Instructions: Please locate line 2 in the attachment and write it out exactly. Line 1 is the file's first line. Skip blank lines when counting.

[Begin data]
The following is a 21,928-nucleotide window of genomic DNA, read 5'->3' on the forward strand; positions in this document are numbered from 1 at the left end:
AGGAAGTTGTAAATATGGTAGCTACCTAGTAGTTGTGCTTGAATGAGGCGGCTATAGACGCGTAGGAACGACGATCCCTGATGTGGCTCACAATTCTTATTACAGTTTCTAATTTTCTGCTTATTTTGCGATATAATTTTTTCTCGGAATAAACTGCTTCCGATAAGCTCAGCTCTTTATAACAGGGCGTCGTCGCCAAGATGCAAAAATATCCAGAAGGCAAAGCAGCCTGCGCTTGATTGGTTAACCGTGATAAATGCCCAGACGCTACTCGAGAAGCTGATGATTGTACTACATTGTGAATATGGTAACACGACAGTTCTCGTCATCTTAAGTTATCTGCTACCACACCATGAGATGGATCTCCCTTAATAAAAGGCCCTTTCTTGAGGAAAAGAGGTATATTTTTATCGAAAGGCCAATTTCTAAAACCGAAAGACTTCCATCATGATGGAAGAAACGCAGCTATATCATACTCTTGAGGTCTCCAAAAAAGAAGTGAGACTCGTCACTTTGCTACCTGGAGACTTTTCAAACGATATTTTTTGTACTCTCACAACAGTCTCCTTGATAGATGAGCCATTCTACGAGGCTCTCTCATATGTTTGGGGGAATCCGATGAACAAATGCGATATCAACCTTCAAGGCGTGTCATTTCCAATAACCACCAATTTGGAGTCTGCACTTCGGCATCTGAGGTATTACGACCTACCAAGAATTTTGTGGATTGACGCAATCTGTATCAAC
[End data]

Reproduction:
AGGAAGTTGTAAATATGGTAGCTACCTAGTAGTTGTGCTTGAATGAGGCGGCTATAGACGCGTAGGAACGACGATCCCTGATGTGGCTCACAATTCTTATTACAGTTTCTAATTTTCTGCTTATTTTGCGATATAATTTTTTCTCGGAATAAACTGCTTCCGATAAGCTCAGCTCTTTATAACAGGGCGTCGTCGCCAAGATGCAAAAATATCCAGAAGGCAAAGCAGCCTGCGCTTGATTGGTTAACCGTGATAAATGCCCAGACGCTACTCGAGAAGCTGATGATTGTACTACATTGTGAATATGGTAACACGACAGTTCTCGTCATCTTAAGTTATCTGCTACCACACCATGAGATGGATCTCCCTTAATAAAAGGCCCTTTCTTGAGGAAAAGAGGTATATTTTTATCGAAAGGCCAATTTCTAAAACCGAAAGACTTCCATCATGATGGAAGAAACGCAGCTATATCATACTCTTGAGGTCTCCAAAAAAGAAGTGAGACTCGTCACTTTGCTACCTGGAGACTTTTCAAACGATATTTTTTGTACTCTCACAACAGTCTCCTTGATAGATGAGCCATTCTACGAGGCTCTCTCATATGTTTGGGGGAATCCGATGAACAAATGCGATATCAACCTTCAAGGCGTGTCATTTCCAATAACCACCAATTTGGAGTCTGCACTTCGGCATCTGAGGTATTACGACCTACCAAGAATTTTGTGGATTGACGCAATCTGTATCAAC